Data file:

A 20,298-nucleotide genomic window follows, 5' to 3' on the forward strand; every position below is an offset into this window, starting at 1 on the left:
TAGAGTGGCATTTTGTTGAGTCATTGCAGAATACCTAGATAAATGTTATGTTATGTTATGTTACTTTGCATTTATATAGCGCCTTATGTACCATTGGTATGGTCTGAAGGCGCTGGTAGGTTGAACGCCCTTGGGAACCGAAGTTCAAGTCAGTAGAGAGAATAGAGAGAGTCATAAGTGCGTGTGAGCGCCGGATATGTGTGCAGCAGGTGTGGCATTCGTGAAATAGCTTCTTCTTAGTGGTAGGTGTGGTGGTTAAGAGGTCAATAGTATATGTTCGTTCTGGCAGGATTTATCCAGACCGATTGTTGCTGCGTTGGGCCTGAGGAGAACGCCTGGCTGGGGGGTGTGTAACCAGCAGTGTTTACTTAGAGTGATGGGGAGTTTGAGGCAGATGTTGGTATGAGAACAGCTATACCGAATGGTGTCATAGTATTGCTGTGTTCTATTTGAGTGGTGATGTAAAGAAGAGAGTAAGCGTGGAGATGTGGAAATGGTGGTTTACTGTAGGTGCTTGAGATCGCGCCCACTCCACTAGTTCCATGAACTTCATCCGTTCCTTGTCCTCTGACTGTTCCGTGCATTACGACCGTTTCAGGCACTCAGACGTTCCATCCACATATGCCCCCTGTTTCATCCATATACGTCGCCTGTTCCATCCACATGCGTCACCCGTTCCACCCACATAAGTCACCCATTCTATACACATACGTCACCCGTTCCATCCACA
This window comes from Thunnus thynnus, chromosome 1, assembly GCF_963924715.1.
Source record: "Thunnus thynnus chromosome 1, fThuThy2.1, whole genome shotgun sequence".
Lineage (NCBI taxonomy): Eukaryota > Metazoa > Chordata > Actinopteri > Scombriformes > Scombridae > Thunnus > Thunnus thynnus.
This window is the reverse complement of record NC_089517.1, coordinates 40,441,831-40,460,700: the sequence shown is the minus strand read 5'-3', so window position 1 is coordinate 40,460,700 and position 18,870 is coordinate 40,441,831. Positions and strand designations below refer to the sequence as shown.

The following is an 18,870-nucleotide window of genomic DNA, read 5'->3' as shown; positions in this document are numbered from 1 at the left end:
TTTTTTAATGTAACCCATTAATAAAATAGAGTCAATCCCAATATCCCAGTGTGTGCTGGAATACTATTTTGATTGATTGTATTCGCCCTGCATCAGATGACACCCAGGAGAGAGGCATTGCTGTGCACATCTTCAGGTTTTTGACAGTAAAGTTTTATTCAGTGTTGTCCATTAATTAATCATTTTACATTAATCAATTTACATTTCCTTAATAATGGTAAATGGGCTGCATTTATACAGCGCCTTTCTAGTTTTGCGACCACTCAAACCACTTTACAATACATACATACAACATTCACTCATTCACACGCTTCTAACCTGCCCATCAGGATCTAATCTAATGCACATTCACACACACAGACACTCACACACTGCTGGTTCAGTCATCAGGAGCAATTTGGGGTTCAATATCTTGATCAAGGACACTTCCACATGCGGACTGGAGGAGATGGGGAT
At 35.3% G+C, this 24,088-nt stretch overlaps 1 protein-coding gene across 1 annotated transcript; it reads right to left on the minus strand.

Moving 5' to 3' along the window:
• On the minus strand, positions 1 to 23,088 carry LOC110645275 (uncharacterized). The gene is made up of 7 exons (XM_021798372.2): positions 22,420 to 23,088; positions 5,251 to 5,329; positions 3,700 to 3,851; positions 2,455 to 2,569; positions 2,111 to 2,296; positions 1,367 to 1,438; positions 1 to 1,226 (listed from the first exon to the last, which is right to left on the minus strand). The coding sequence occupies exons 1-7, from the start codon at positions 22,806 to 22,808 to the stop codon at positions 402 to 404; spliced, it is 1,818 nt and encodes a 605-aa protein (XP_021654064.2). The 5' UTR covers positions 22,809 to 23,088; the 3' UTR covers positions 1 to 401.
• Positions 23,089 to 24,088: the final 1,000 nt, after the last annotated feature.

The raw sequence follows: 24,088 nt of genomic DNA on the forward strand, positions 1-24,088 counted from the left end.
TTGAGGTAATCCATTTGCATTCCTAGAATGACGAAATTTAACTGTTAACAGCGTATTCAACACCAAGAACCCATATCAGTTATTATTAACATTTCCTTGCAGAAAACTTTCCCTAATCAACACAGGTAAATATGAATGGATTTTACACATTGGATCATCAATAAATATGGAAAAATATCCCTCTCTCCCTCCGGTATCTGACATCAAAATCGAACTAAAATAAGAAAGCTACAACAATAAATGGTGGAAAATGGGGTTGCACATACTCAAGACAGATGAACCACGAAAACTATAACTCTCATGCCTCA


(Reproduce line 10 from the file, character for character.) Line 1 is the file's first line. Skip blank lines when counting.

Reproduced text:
Moving 5' to 3' along the window: